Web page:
Okinawa Tourism Information:YanbaruCalling

Yanbaru Calling

post : 2020.01.15 23:00

Living in Okinawa, I often hear people say, “I was led there.” Like when bumping into someone I know and I ask, “What are you doing here?” Or when I come across a breathtaking sight, only because I got lost, or when I experience something new and great only because the shop I had intentionally wanted to go was temporarily closed, and I came across a shop I’d never been to.

Whether by coincidence, chance or some sort of alignment of the stars, people in Okinawa come across something positive, many tend describe the experience, “I was somehow led here.”


Places and people that you meet and come across too, may be because of such chances. The fun in travelling is also in letting yourself enjoy these chance meetings, I think. I also think that Okinawa is a great place for such a style of travelling. There’s so much to experience when you least expect it.

There are places that you can’t get to or people that you don’t have a chance to meet no matter how much you plan it out. In times like that, I think it’s best to think that it wasn’t meant to be, and so, I’ll look forward to my next chance.

That said, though, it was only about ten years ago that I was saying things like, “On this trip, I definitely have to go there! There’s no question! If I can’t, then my trip wouldn’t be complete!” Nowadays, Okinawa has taught me well. I find myself thinking, “Well, I don’t need to rush. If I was meant to go there, the right time will come.”

There’s a place that I feel I was “led to” last year, in 2019. This place is Yanbaru, the northern region of Okinawa Island. As a resident of Naha City, Yanbaru is somewhere that I don’t frequently go to. But in 2019, I came across chance meetings through work that let me spend a lot of time in Yanbaru.

Yanbaru is an area that is full of natural beauty with lush, untouched forests. In 2016, an area was designated as a national park, named Yanbaru National Park, and it’s projected to be added to the list of world natural heritage sites in the summer of 2020.

I’ve had the opportunity to visit various locations and thoroughly enjoy the nature found at these places. Shown above is locally known as “Broccoli Forest”, a rich forest with numerous Itajii trees that look like huge broccoli. Looking down from a bridge, I saw the beautiful shapes of the trees that looked like paintings.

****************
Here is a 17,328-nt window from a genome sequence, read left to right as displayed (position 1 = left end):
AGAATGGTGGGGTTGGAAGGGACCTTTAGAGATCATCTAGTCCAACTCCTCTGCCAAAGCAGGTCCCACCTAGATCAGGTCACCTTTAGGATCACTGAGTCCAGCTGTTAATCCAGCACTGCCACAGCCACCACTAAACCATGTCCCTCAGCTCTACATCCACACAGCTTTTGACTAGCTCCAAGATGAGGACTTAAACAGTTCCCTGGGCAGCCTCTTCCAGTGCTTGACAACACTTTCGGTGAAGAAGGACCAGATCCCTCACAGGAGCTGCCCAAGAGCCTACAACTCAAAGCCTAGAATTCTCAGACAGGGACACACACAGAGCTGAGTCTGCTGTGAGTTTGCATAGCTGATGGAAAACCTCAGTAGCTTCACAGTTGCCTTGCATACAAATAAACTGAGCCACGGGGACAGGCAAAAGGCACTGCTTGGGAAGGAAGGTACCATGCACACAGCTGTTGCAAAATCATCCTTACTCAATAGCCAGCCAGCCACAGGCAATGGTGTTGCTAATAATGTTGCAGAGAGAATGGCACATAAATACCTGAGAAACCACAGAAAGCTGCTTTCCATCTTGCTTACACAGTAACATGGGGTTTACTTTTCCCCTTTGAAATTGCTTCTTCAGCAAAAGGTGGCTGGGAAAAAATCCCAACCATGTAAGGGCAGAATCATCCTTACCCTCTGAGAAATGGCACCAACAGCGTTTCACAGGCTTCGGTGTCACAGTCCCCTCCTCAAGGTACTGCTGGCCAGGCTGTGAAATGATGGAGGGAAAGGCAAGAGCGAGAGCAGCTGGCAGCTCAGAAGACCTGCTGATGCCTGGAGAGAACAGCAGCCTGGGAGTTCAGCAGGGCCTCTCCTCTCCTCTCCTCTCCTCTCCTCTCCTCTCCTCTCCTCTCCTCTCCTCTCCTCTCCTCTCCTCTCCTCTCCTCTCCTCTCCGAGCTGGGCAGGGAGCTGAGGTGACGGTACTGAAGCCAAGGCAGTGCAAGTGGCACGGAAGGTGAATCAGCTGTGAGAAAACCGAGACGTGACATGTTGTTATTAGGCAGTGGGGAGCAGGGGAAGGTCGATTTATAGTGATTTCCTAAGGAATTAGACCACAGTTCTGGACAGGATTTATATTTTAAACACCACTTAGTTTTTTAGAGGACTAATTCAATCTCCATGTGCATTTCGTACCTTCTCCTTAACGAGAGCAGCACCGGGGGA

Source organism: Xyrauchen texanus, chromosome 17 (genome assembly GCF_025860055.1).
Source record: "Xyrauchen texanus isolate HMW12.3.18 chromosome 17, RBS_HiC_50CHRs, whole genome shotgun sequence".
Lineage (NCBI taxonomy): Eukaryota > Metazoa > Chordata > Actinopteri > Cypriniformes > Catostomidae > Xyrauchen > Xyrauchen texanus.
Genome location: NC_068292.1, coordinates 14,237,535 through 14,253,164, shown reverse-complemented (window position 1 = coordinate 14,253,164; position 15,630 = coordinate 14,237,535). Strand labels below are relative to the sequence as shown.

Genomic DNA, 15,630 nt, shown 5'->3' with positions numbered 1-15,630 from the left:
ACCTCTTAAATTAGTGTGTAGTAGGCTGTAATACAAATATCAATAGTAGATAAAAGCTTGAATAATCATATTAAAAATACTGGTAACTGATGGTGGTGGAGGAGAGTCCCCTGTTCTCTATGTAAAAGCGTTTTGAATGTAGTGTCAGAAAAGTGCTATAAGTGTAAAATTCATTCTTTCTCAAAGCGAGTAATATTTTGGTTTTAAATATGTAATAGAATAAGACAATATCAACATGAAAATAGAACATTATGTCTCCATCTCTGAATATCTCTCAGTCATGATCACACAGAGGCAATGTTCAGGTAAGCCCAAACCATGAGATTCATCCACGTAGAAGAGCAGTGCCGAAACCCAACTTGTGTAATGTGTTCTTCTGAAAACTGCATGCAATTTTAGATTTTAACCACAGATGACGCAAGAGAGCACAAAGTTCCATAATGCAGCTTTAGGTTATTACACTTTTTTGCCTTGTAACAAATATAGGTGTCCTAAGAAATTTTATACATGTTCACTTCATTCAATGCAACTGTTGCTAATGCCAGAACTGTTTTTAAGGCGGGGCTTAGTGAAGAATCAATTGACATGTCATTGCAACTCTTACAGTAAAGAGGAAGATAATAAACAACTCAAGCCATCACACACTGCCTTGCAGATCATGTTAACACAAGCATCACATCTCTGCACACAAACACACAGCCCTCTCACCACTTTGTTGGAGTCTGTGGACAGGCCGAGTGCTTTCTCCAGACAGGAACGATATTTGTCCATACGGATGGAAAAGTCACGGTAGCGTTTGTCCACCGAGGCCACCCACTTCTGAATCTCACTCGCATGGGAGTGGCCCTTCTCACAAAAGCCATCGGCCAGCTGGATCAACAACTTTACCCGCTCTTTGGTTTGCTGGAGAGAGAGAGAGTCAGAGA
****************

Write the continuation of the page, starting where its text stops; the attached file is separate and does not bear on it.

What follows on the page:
It was just around the rainy season when I took a stroll in the forests. I was surrounded in the scent of soil and trees, pungent and rich after soaking the rain. The vegetation sparkled with raindrops, and the forest was alive with the buzzing of cicadas and cries of Yanbaru Kuina echoing from a distance.

The curls of the ferns, the new buds of brush pot trees, the rocks covered in moss moistened by the clear spring water, the thunderous sounds of the waterfall. The great outdoors excited me, and I couldn’t help yelling out every so often, “Oh, the forest is alive!” Once, I came across a baby boar that was quietly watching me from behind a bush.

I also spotted a beautiful dragonfly floating gracefully with its slim emerald-green body and black wings. It was the Ryukyu Haguro Tombo or the Ryukyu damselfly.

I also visited the Gesaji River area, known for the largest mangrove growth on Okinawa Island. This is where I learned that the word “mangrove” wasn’t the name of a particular vegetation, but a general term given to those that grow in this environment, and that the mangrove in the Gesaji River area was made up of black mangrove, Kandelia obovate, and red mangroves. I also learned that mangroves bloom sweet little flowers on their branches.

Photo below shows a Sakishima-Suo Tree, also known as Looking Glass Tree – estimated to be about 200 years old – that I saw in Aha, Kunigami Village. The tree was marvelous to look at, with its twisting curves at its root.

Below is Kugani Dake, a mountain that I barely managed to climb. When I finally reached the observation point, totally out of breath, I was rewarded with an amazing view. The mountain was embraced in fog all around and appeared majestic. I was speechless at the magical sight and felt like I was floating on clouds.


I had come to Okinawa initially because I love the ocean. In 2019, I found great happiness as I felt the breath of life in the forests of Yanbaru and experienced an Okinawa surrounded by hills.

I was led and decided to move here three years ago. I still love Okinawa. My journey to visit more sights of Okinawa to love will continue.

I hope that all of you visiting in the year 2020 will also find many, many things you love here on Okinawa.


Okinawa CLIP photo writer, Norie Okabe